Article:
“On his Facebook page, there really were just a few links,” she says. “I went on his Instagram page and there were no photos. The only thing I could do to remember him was to go to our messenger history, scroll and read it all. That was the closest I could get to feel him. I felt I still had a lot to say, but it’s just kind of weird we don’t have a ritual to say any of that stuff.”

Having taken some 8,000 lines of text from friends and family, the app was shared with them first. Many found the likeness uncanny and felt Kuyda had hit upon something special; chatbots offer a service, either commercial, like bots on retail websites, or novelty household devices like Alexa, but the Roman bot offered a digital ear for users to say something private — in this case, something to Mazurenko that they needed to let out.

This idea, for a chatbot to confide in, has seen the same technology that underpins the ‘Roman’ bot turned around to create Luka’s new app, ‘Replika’, which is an AI like Roman, but one you can build yourself by texting it. The more you chat, the more it learns to be you. Meaning that when you die, you’ll have a Black Mirror-style bot avatar ready to go.

Describing the episode in the book Inside Black Mirror, Brooker seemed to realize the importance of data, long before Mark Zuckerberg was selling yours for advertising. He had an epiphany about digitized memories in the mid-90s after his former flatmate died in a diving accident.

“In the days when you still had limited numbers you could store in a phone, sometimes you’d have to delete things,” he said. “So, I was going through the list, and there was this guy’s name and number. I thought I should delete that, but suddenly I couldn’t. To do that would’ve felt disrespectful, callous and wrong. It was a memento, so I should keep it and find someone else’s number to delete. It was a very ‘Black Mirror’ moment. A lot of Be Right Back stemmed from that: the notion of a souvenir that you know is not real, but which reminds you enough of somebody that it’s painful.”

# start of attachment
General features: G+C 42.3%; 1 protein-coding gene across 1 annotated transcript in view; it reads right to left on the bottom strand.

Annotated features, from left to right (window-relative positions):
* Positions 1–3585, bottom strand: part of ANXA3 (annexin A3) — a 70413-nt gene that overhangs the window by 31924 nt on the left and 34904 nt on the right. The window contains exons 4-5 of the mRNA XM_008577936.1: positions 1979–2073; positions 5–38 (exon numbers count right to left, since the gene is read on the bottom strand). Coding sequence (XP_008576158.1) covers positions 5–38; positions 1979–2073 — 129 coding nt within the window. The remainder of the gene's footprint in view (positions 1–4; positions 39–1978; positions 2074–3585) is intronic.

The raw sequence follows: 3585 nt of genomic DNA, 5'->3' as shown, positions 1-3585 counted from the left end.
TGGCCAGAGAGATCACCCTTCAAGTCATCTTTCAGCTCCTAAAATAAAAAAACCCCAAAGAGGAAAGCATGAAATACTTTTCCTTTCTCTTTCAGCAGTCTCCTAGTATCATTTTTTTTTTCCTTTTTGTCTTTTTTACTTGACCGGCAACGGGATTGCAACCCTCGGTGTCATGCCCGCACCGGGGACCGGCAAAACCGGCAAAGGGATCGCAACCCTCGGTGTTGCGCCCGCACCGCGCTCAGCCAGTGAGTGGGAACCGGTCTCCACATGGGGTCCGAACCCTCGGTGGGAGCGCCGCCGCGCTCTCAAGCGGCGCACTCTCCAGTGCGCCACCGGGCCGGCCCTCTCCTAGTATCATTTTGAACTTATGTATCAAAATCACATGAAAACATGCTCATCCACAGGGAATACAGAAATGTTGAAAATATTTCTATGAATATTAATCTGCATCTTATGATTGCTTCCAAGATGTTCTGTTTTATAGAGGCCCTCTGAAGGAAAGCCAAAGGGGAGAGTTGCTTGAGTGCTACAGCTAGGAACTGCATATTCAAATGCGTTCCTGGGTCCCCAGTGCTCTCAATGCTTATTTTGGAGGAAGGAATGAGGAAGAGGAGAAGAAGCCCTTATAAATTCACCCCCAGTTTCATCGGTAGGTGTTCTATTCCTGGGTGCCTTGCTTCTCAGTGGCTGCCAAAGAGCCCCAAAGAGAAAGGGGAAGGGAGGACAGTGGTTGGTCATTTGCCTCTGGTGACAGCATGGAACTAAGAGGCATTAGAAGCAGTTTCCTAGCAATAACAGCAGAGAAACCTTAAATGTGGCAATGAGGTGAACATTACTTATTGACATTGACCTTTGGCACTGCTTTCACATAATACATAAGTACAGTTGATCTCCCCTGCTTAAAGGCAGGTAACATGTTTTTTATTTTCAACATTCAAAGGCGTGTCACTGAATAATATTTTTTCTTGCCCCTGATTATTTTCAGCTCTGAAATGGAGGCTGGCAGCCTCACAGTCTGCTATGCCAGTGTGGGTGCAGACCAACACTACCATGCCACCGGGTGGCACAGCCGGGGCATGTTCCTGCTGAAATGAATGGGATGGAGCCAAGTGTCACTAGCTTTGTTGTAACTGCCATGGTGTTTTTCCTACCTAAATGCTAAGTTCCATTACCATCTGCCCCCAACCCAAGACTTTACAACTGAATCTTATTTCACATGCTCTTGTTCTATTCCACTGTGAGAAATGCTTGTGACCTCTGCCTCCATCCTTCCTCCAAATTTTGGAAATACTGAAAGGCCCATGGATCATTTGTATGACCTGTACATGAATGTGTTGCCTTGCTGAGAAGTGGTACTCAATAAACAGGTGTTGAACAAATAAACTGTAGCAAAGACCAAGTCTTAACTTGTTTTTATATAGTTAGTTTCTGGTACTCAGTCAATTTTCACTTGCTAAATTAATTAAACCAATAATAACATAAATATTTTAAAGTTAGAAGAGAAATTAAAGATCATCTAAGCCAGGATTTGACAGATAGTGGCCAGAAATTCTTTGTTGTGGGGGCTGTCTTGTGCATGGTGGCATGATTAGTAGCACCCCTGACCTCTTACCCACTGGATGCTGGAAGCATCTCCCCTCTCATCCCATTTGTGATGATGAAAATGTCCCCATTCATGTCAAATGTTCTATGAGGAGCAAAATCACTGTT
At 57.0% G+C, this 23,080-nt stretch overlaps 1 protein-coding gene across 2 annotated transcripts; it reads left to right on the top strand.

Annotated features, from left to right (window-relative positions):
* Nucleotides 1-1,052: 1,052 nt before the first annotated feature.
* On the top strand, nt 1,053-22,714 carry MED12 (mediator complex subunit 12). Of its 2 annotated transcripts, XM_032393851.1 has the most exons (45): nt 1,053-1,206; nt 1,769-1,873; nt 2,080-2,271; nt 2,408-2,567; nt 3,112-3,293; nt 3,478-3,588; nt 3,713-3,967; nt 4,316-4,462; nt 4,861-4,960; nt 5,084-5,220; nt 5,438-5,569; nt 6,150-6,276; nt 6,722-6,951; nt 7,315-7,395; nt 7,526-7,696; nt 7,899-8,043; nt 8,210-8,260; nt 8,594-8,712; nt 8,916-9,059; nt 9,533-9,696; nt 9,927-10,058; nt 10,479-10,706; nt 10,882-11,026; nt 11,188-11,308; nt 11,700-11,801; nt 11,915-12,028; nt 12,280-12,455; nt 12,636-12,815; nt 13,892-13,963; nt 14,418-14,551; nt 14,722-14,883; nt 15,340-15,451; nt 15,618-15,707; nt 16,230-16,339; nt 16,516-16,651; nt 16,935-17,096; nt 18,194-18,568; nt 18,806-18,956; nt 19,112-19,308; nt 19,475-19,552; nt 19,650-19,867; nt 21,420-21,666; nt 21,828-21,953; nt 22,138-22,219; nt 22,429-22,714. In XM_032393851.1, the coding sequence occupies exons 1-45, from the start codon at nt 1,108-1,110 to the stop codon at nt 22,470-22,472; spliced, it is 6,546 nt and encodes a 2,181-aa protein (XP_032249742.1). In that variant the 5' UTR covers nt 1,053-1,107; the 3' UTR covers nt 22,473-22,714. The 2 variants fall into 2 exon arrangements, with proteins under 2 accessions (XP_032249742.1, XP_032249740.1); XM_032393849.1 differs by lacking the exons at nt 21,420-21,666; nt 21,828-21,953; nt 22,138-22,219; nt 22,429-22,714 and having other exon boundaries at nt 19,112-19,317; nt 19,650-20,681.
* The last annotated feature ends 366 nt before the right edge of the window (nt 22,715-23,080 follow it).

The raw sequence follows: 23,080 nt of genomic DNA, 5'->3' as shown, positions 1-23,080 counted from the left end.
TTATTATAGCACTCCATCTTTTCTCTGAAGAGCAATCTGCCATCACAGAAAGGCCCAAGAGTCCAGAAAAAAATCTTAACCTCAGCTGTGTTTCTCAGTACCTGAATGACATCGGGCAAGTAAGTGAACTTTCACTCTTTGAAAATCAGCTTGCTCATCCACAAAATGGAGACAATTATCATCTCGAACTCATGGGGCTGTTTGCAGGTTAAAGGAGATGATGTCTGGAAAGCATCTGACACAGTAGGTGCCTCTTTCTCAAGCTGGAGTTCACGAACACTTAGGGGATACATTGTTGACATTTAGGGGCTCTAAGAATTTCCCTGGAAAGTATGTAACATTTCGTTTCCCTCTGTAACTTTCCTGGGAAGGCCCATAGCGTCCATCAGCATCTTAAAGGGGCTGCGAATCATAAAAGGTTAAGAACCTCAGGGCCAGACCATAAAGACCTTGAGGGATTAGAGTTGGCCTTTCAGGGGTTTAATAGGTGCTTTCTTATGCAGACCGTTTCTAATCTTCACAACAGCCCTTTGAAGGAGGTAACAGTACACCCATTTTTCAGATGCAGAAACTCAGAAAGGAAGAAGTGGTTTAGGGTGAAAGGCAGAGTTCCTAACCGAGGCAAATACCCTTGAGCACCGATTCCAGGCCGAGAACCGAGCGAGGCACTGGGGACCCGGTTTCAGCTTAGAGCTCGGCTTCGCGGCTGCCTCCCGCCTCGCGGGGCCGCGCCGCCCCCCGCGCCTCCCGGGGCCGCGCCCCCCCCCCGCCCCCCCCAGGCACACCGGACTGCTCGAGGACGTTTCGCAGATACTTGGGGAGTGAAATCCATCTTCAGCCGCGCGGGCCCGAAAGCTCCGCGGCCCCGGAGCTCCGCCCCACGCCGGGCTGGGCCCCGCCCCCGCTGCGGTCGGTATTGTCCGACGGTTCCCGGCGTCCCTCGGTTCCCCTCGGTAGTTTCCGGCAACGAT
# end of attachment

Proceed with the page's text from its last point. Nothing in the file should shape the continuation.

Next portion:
Today, we call these ‘painful souvenirs’ data, and we’re leaving an unprecedented amount of it online. We post endless pictures and Stories on Instagram, and we tweet multiple times a day. But, while Kuyda and her team only needed text messages to build a digital Roman Mazurenko, the Ash from Black Mirror is created using a wider selection of online communications. His text, his images and even his voice. This is something of a controversial subject within the tech industry at the moment. Earlier this year Google unveiled a creepy voice assistant that could book appointments by mimicking a human voice, simply by adding ‘erm’ between sentences.

A Swedish funeral home caught the attention of the press this year when it announced plans to use voice recognition software and virtual reality to create digital replacements of the dead to help people grieve. “What we would like to find is the voice,” says Charlotte Runius, the CEO and founder of Fenix (pronounced Phoenix). “The goal is to be able to make a conversation, one that feels like a real conversation, but in the beginning, it definitely won’t be able to cover all aspects of human speech and be quite limited to certain topics, like what you would talk about at breakfast for example.

“We have this vision, that when you are old and lonely because your spouse has passed away, you can put on your virtual reality goggles and go have breakfast with them. Of course, you know it’s not for real, but we see it more like a computer game really.” Although still in the planning stage, Fenix has been looking for developers and engineers to help build this haunting service, which they think is more important than making a chatbot that’s just based on simple text alone.

But Kuyda’s text-based chatbot has come uncomfortably close to making Black Mirror a reality. Since announcing the existence of the Roman bot in a post on Facebook, millions have downloaded it to their iPhone. “It’s still a shadow of a person, but that wasn’t possible just a year ago, and in the very close future we will be able to do a lot more,” Kuyda wrote.

This article originally appeared on i-D UK.
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Charlie Brooker